Objective: Children should learn that they should endure the world's contempt when living their faith and when sharing their faith.
Memory Verse: Romans 1:16, I am not ashamed of the gospel, because it is the power of God for the salvation of everyone who believes: first for the Jew, then for the Gentile.
Visuals: Available
Introduction: Good News
How many of you know where you're going when you die? Where are you going? (Accept answers.) Okay, if you're going to heaven, how many of you know how to get to go to heaven? Good, that's good news. How many know someone who might not be able to go to heaven when they die? Who do you know? Should we go tell these people? Why don't we tell them sometimes? (Accept answers.) There's a man in the Bible named Jeremiah, and there were some reasons why he might not want to tell people what God said he should tell them – but he did anyway.
Story: Jeremiah
God called Jeremiah to be a prophet. What's a prophet? Someone who tells the people what God says to tell them. Sometimes God told a prophet what was going to happen, and the prophet would tell the people, and then later it would happen. Other times, God told a prophet what he wanted people to do, and the prophet had to tell the people. They didn't always want to hear it. God told Jeremiah that he had been made special, from before he was born, to tell the people what God wanted them to hear. Jeremiah didn't know what to say, but God told him, I have put my words in your mouth. God told Jeremiah not to be afraid of the people, and to tell them everything God said, and God would protect him. One time, when the people had been worshipping idols (false gods), Jeremiah had to tell them that they'd been faithless to God, and should return to worshiping him only. Do you think they liked hearing that? Would you like being called faithless? Another time, he had to tell the people of Judah and Jerusalem that because they had disobeyed God, he was going to bring disaster on them, and they couldn't stop it. Do you think they were happy to hear this message? No, and they blamed Jeremiah and plotted against him, but God kept his word to Jeremiah and always protected him.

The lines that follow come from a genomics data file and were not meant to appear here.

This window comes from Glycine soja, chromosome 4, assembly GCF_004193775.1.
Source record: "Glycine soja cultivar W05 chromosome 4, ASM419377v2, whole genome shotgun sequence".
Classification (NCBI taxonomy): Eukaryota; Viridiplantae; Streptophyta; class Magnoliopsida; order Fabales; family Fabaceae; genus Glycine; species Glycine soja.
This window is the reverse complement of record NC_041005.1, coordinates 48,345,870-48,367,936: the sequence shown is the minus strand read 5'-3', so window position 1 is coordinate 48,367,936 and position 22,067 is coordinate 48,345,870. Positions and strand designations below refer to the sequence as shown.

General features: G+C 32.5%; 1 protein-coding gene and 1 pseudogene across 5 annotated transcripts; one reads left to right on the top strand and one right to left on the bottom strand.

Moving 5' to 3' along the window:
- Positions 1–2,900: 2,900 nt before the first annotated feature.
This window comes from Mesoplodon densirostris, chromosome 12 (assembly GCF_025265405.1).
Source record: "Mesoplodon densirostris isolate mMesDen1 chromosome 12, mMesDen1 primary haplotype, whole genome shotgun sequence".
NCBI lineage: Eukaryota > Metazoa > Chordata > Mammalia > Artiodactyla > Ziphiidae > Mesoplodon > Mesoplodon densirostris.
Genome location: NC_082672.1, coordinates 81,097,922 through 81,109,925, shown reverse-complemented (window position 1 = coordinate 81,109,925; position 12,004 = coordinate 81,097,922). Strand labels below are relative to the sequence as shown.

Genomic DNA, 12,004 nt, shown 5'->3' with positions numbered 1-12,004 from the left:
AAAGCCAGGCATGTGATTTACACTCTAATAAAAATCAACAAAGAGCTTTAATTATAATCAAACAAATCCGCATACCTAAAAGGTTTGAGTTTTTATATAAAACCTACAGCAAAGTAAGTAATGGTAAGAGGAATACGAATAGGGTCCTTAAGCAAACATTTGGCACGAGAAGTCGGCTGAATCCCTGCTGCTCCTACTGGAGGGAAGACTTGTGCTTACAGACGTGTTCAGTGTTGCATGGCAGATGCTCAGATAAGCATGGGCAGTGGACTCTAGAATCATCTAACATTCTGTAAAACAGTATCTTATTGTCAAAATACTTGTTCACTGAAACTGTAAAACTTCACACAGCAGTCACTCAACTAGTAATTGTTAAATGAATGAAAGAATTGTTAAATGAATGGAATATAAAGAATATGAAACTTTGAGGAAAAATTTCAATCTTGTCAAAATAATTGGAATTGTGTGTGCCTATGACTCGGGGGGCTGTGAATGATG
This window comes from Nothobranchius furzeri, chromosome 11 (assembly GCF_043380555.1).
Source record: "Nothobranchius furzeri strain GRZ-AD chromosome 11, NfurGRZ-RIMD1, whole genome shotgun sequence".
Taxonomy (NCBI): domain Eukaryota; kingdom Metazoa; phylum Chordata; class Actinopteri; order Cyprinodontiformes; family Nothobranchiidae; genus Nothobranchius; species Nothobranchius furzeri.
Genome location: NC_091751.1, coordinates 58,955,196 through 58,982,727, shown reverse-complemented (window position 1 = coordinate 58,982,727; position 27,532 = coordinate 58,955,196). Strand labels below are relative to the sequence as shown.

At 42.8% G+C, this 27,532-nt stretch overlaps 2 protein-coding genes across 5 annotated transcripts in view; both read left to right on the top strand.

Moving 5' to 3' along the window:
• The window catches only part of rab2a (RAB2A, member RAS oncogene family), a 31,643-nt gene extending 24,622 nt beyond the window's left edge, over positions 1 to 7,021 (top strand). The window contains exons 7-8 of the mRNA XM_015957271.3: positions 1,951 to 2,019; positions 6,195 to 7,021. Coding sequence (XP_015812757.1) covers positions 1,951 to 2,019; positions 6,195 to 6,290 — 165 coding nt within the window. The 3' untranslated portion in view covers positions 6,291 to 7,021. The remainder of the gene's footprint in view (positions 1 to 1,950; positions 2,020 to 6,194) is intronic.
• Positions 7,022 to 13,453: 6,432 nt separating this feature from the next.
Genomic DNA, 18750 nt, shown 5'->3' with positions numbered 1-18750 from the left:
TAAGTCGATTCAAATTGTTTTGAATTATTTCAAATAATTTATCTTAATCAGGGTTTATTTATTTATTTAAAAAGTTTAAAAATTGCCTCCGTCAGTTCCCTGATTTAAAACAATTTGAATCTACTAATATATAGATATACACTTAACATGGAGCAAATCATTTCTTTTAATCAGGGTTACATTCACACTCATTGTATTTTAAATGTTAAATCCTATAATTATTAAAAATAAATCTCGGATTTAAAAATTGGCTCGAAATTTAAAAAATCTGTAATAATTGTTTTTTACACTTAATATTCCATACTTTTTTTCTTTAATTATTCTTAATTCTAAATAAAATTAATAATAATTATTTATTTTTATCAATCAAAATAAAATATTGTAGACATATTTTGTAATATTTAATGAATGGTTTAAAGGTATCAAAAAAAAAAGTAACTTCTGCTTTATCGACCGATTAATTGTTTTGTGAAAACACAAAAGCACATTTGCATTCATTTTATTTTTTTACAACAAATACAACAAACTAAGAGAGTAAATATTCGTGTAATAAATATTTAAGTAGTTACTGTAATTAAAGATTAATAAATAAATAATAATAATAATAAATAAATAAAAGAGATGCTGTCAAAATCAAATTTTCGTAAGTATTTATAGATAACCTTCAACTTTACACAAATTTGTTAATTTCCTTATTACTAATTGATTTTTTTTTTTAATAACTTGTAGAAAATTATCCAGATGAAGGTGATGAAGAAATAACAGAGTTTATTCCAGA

But God's protection didn't always mean that nothing would happen to Jeremiah. Sometimes things weren't so pleasant. One time, when the city of Jerusalem was about to be taken by the cruel king of Babylon, Jeremiah had to tell the people that they could not save the city. He told them that God said they should go surrender to the king of Babylon, so they could live, because if they stayed to defend the city they would die. But the people didn't want to hear it, and some of them blamed Jeremiah. They put him in a dark room that was dug out of the ground to hold water – a cistern – and the only way out was through a hole in the ceiling. This pit didn't have water in it right now, but it was still muddy, and Jeremiah sank into the mud when they put him down there. He didn't have any food or water, and it was dark.
Do you think God rescued him? He did, but it took a while. Ebed-Melech, an official in the royal palace of Judea, felt bad for Jeremiah. He was worried that Jeremiah would starve to death. Ebed-Melech got permission from the king of Judea, and he took thirty men and they lowered ropes down to Jeremiah, and some rags to put under his arms to pad the ropes, and they pulled him out. We don't know how long he was down there, but God protected him. Jeremiah went on telling people what God had him say. Even though it wasn't fun to be in the pit, Jeremiah knew he had to obey God, and the people needed to hear the message, even if it wasn't a fun message.
Application: Telling Others
We need to obey God too, and God tells us to tell others about Jesus. Now I know that you know people who need to know that Jesus died for their sins, and that was buried and raised to life three days later, and that he will forgive their sins if they believe, so that they can live forever in heaven with him. So should we be telling them? (Yes, we should.) What if they might not want to hear? What if other people don't want us to tell them? What if people make it hard for us? What if someone teases you? Should you still tell people about Jesus then? (Yes.) What if someone might not be your friend any more? Don't stop telling people that Jesus loves them and that he died for their sins.
Invitation: Commitment
Invite any children who are serious about sharing the good news with their friends to stand and acknowledge that they will do that. Invite anyone who want to accept Jesus to stay after the lesson and discuss it further.

Armor of God

Wednesday: Armor of God
Story Passage: Matthew 4:1-11, Luke 4:1-13
Other Passages: Ephesians 6:10-18, Deuteronomy 8:3, Deuteronomy 6:16, Deuteronomy 6:13, Genesis 1:1, Ephesians 2:8-9, Romans 10:9-10, Romans 3:22
Objective: Children should learn that temptations should be resisted using God's word and the armor of God, not human reasoning.
Memory Verse: Ephesians 6:11, Put on the full armor of God so that you can take your stand against the devil's schemes.
Visuals: Available
Introduction: Pieces of Armor
What do all good soldiers need, to protect them in battle? (Accept some answers.) We have a word for the things a soldier wears and carries for protection: we call them "armor". Did you know that in our battle against Satan, God gives us spiritual armor to wear?